Could better use of player loans in eSports improve pros' career paths?

player loans caedrel 1

Previously at eSports news UK we’ve highlighted player contracts and what they mean for the UK scene – but what about loans? Cameron Peberdy explores the topic.
There’s the possibility of big established eSports teams loaning players onto teams participating in national leagues such as the ESL UK Premiership. Plus, the idea that players from smaller sides could play for bigger side on a temporary basis.
So what could player loans bring to the UK scene?
They could be used as a tool to empower higher division teams at a Challenger and LCS level to utilise their sub players (who may see little to no competitive play) with an opportunity to still play in a competitive environment.
Teams at the Challenger and LCS level have their roster of five, as well as substitutes that sometimes hardly see any play. This is because teams prefer to stick to a solid roster, which creates stronger team synergy.
On the other hand, players in the ESL UK Premiership could be loaned onto bigger teams, giving them a taster of a higher level and encouraging them to reach it in the long run. For example, Renegades Banditos UK mid-laner Caedrel (pictured) was loaned onto the Copenhagen Wolves for a few weeks earlier this year.
In order to better explore the concept of player loans, we asked UK teams what they think about the subject.
Stefan “ioswitch” Heesters, manager of Team Paria, believes sponsorship is key to allowing organisations to better support their players, and implement loans. 
I think it’s a three-way thing to be honest,” he says. “Sponsors need to support organisations, so that as an organisation we can support the players.
“On the other side of this, players must support the organisation, so that the organisations can seem more professional to sponsors – especially those not in the gaming market. This is so that sponsors can see an opening into the industry.”
Tom Villiers, manager for Choke Gaming, shared his view.
“If contracts become standardised, that kind of thing could have potential,” he explains. “But it needs to be standardised across the board. All eight teams across the ESL UK Premiership need to be contracted, in my opinion.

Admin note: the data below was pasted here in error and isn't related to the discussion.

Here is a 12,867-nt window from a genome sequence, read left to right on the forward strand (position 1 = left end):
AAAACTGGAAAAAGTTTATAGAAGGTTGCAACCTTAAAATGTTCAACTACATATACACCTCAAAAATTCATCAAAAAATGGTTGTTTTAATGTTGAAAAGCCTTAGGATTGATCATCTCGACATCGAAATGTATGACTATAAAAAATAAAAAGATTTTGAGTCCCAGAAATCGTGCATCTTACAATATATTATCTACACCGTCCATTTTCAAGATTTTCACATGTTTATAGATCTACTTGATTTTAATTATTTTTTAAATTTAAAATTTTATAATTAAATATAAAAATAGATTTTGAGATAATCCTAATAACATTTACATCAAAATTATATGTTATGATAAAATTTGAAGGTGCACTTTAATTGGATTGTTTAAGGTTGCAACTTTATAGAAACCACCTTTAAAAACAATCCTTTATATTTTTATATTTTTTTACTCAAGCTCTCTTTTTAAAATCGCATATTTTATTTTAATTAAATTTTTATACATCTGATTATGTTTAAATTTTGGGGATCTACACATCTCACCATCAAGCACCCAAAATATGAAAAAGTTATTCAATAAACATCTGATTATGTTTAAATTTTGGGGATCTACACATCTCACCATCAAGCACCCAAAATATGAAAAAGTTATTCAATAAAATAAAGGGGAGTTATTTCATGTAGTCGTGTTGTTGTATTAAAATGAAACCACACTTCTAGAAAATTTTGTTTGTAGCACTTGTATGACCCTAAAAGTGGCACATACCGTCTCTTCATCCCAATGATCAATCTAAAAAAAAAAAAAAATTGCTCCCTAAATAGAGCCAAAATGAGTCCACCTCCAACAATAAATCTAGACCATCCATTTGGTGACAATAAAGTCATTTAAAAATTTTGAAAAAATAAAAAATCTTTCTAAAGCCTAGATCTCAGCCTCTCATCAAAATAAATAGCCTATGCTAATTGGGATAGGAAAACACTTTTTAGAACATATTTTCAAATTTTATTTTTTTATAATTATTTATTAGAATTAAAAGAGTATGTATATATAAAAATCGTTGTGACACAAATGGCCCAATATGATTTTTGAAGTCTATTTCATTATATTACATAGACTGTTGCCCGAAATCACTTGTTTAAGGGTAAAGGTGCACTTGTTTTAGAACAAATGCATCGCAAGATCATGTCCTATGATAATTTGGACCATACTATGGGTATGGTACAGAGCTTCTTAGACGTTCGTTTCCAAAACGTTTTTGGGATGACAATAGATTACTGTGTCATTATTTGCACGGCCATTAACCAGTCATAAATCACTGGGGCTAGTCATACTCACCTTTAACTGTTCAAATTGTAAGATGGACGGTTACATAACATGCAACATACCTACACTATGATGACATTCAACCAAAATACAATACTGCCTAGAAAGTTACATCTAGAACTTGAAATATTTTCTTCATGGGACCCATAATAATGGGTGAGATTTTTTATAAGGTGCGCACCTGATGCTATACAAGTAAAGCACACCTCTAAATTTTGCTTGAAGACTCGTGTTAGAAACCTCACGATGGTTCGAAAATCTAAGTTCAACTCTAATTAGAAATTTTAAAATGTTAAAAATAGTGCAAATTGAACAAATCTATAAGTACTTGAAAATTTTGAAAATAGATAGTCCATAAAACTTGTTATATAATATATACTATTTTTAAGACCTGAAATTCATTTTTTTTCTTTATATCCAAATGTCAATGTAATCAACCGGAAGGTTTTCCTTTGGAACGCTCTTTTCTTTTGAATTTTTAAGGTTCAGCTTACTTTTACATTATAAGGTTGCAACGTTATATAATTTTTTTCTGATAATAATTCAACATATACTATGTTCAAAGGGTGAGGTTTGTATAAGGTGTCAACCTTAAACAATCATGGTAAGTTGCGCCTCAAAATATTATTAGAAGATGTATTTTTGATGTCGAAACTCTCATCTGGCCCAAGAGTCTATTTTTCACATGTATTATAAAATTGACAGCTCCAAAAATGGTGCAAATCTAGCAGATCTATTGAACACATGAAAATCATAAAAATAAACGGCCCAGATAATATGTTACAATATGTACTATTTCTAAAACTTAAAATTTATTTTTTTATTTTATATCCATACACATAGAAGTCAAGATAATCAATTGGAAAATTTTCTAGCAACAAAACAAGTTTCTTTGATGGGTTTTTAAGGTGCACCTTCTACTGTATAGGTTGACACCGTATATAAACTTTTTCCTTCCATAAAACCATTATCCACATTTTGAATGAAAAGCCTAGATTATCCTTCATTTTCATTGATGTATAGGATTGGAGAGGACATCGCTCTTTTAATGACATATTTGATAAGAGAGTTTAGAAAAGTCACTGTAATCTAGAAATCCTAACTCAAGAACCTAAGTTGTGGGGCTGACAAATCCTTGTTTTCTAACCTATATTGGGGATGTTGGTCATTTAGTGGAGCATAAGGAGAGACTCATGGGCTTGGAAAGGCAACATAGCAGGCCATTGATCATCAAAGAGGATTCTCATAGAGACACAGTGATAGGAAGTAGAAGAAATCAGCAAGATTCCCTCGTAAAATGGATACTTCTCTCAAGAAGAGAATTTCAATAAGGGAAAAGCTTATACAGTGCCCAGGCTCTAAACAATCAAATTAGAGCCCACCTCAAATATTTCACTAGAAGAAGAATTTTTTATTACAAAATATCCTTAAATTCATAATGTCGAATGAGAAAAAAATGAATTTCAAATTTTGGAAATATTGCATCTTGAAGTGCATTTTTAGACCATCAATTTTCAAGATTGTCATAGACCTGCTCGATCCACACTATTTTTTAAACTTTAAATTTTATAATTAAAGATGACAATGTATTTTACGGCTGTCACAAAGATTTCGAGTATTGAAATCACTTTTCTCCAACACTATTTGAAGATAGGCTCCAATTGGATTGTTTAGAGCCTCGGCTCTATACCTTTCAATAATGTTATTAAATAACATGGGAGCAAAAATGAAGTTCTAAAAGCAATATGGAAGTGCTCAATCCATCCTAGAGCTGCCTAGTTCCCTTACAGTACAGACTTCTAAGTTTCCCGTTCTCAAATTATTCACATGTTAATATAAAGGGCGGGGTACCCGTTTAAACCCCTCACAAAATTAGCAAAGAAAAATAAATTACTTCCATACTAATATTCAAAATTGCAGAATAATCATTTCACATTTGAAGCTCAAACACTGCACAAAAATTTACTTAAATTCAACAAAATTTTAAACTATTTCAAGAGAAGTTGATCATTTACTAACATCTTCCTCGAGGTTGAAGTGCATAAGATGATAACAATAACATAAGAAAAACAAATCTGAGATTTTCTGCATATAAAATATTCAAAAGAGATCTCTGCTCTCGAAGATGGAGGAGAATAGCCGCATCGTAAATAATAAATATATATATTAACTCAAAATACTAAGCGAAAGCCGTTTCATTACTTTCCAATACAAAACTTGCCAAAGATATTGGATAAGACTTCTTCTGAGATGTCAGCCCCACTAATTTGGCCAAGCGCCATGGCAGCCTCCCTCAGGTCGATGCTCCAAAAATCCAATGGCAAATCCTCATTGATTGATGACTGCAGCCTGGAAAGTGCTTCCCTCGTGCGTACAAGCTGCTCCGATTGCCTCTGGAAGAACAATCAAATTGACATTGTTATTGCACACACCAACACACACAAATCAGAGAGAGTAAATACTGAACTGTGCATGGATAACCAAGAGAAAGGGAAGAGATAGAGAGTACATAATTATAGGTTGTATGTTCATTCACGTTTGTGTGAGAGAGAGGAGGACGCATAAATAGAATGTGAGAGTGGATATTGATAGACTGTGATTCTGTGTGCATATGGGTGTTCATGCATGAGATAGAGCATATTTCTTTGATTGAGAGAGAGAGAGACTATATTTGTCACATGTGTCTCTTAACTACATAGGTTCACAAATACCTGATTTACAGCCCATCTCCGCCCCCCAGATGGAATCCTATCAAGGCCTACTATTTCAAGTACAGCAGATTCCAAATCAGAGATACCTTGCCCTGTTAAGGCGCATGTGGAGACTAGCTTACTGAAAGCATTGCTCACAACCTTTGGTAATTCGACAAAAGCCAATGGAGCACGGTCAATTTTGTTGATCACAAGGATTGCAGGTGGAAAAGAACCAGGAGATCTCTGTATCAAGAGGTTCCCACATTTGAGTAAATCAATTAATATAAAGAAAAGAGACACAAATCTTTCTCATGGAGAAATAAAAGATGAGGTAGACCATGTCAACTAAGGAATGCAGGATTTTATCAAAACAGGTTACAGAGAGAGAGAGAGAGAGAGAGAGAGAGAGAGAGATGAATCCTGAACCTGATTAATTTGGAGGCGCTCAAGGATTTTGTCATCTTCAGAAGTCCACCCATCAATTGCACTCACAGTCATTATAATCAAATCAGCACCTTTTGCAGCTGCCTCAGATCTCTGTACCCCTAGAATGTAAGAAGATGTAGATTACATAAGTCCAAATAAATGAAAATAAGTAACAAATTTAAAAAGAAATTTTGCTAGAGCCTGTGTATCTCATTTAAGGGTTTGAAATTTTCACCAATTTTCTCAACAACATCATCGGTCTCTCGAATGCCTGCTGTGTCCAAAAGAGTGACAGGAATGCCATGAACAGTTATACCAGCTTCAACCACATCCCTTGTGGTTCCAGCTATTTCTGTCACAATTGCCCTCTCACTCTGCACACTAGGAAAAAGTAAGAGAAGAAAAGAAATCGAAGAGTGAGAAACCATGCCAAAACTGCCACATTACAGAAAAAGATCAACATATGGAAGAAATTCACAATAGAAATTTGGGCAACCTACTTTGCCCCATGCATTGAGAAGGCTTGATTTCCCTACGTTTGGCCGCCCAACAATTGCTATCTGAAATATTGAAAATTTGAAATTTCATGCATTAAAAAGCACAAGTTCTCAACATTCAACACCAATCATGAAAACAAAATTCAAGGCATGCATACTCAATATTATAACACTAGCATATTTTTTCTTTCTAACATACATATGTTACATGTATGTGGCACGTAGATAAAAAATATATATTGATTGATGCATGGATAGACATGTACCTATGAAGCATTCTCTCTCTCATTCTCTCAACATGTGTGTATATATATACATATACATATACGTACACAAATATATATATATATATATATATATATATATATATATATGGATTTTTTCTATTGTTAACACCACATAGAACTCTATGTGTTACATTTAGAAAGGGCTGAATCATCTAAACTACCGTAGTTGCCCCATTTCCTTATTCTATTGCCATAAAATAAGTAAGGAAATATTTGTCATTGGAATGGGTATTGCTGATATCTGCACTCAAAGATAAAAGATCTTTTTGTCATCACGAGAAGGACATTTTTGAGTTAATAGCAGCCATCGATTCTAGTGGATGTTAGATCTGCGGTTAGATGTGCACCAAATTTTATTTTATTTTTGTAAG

“I don’t know if it will happen or not, but it’s interesting. It happens in other sports. In football you have the younger squads like the under 16s and under 21s and stuff like that. So there’s a big pool of talent that could be loaned out.
“However, in an eSports team with five players that are all doing well, you’re not really going to want to loan one out. It’s good for the player but then the team will have to look for a new player.
“Players look down on being subs in eSports as well. They want to be playing for their team. So you couldn’t have 20 players and 16 subs, it wouldn’t work. There’s no way of working that out.
“It will be a long time before eSports has that kind of investment and endorsement that’s football has. I do think in ten or 20 years time it will get bigger than general sports.”
In the NA eSports scene, large organisations like Team Liquid (formerly Curse) had the Curse Academy – a second team built to foster talent. That was renamed to Gravity and later became Echo Fox.
Equally, in Europe, Fnatic is forming a second League of Legends team to participate in the Challenger Series.
These are both examples of how larger organisations can create opportunities for players in the lower tier, generate income (selling said teams at a later date) and helping to grow eSports and the number of competitive teams in the scene.
Merging teams can also have benefits. For example, if a team in the ESL UK Premiership was to merge with Fnatic, they would gain the benefit of having access to Fnatic’s vast network of sponsors.
This would enable the UK org to better support their players through gaming gear, a regular wage, travel to national and international events and player development through the tools and methods that Fnatic already implement with their LCS team.
Fnatic would gain a development program in which they can effectively nurture the next generation of top level players. Fnatic would be investing in the development of other players, giving them a greater career path.
Stefan adds: “As an organisation, Paria do everything we can for our players, but I don’t agree that player loans would be better by default, because a lot of organisations that are comparable to Paria would become non existent in higher leagues. This would cause those leagues to become even smaller.
This means less exposure overall, especially through streaming. I don’t think loaning a player for a long period of time would be interesting to any organisation, in all honesty.”
What do you think? Could player loans be beneficial to UK eSports?

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